Division of Retirement Plans in Illinois Divorce
Throughout your marriage, you and your spouse saved in anticipation of retirement. Your spouse put five percent of his/her monthly salary into a company funded retirement plan, which equates to 10 percent when including the company match. You both looked forward to retirement spending your golden years traveling, playing golf and relaxing. Now, however, you find yourself in the middle of a divorce. Most of your assets can easily be divided, except those retirement accounts, which are payable only to your wife. What can you do?
You can get a QDRO (pronounced quad-row).
QDRO for Dividing Illinois Retirement Accounts
Normally, benefits under a retirement plan are payable only to the individual whose name is on the account. When the wife retires, she will receive payments from the account. She may be able to designate another person to receive any funds remaining in the account after her death through a beneficiary designation, but during her lifetime, she is the only one who can receive distributions from the retirement plan.
This becomes a problem when the couple divorces. Assets earned during the marriage become the property of both husband and wife, so half the value of the retirement account belongs to the husband, even though the financial institution cannot legally make payments to him.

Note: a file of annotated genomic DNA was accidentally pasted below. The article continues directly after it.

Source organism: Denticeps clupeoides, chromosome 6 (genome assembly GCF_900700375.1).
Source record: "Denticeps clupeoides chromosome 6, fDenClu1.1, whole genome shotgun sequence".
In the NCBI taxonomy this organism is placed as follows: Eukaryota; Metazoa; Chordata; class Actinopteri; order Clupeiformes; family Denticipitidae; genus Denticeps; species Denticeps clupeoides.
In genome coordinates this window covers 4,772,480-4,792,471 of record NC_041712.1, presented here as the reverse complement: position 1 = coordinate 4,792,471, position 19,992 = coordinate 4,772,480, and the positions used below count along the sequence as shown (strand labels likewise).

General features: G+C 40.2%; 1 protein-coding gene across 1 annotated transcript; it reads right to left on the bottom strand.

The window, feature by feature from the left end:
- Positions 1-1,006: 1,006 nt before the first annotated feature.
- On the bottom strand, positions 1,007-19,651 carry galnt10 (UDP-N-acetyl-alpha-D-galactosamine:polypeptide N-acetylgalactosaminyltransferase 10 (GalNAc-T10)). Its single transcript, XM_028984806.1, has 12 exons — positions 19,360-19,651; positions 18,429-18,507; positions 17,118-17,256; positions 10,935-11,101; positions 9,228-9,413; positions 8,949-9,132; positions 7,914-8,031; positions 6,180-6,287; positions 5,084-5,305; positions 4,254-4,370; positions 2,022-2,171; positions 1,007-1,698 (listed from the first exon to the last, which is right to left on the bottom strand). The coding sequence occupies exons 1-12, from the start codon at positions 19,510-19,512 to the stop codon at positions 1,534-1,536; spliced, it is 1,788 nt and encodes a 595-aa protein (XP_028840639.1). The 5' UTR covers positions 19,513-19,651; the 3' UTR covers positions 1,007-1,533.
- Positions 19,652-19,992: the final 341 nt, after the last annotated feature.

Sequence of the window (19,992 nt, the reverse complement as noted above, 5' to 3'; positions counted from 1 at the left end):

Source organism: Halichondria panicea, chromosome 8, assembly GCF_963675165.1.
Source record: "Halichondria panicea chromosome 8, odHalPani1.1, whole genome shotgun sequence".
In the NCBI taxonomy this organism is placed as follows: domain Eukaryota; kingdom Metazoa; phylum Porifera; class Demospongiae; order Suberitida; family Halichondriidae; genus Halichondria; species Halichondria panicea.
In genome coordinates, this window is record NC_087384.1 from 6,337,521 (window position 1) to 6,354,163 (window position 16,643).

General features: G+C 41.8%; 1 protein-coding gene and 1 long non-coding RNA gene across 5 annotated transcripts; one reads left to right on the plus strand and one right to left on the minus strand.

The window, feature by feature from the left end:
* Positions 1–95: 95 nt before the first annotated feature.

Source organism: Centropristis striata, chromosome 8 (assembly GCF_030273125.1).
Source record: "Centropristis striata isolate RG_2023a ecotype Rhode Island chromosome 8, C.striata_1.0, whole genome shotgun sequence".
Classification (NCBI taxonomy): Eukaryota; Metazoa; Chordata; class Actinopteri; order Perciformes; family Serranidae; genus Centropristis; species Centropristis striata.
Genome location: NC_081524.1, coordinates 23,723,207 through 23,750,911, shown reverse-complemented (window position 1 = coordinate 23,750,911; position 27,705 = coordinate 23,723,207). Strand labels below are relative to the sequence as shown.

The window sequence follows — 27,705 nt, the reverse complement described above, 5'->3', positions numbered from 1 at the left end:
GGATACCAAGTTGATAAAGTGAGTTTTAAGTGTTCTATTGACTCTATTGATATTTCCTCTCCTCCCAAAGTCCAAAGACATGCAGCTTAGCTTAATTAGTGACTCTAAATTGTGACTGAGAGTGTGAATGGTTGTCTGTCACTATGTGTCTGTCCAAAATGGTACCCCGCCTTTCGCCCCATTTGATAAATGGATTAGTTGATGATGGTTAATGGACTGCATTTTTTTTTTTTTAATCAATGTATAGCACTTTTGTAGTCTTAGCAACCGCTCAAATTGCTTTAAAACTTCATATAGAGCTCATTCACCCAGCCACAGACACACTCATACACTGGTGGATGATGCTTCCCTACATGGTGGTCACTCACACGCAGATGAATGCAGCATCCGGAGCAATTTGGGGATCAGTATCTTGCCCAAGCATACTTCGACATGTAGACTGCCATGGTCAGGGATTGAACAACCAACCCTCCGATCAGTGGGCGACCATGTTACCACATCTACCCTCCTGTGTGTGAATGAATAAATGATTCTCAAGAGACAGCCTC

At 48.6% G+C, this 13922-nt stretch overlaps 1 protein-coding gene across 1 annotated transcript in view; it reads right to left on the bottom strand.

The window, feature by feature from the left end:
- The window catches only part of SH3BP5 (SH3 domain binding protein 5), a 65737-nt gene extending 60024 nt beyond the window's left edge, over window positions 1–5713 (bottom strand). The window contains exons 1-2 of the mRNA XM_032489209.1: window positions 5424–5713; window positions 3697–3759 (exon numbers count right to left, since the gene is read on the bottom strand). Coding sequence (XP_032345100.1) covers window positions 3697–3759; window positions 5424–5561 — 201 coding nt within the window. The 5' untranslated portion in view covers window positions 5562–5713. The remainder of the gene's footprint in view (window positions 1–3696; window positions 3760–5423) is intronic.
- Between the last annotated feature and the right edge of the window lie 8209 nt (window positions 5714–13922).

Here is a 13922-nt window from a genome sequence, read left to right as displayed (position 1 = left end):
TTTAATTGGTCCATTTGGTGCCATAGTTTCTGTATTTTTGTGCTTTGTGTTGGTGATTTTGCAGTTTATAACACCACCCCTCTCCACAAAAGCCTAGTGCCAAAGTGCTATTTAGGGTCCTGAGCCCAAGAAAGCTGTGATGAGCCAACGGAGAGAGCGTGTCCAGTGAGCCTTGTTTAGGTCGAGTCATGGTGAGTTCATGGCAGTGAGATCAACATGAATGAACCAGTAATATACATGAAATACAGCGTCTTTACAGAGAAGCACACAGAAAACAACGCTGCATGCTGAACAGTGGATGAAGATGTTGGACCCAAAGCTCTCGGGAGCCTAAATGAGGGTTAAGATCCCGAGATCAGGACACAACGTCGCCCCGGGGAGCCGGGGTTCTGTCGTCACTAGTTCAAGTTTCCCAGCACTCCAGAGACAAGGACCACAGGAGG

Enter the QDRO. A QDRO, or qualified domestic relation order, is an order that authorizes the financial institution that maintains the retirement account to pay a part of that retirement account to a third party. In this case, the third party would be the soon-to-be ex-spouse. The Court can enter an order that requires the financial institution to make payments to the husband. The QDRO can be a separate order or part of the general divorce order, so long as it meets certain requirements.
Depending on the type of retirement plan, one-half of the value of the retirement plan can be transferred to the ex-spouse now, or instead, when the wife is eligible to begin making withdrawals from the account, the husband can then be entitled to receive one-half of the monthly payment.
If the wife contributed to the retirement plan before the marriage, your attorney will need to determine the value of contributions made during the marriage, as pre-marital contributions are the wife’s separate property and not subject to division.
Palatine QDRO Divorce Attorney
If your marital estate includes any retirement accounts, you need a divorce attorney who understands the different types of retirement plans, valuation issues associated with each, and the requirements for a valid QDRO. Located in Palatine, and representing clients throughout Chicago’s Northwest Suburbs, the Law Office of Nicholas W. Richardson, P.C., is experienced in handling these very important assets. Contact the office today to set up a consultation.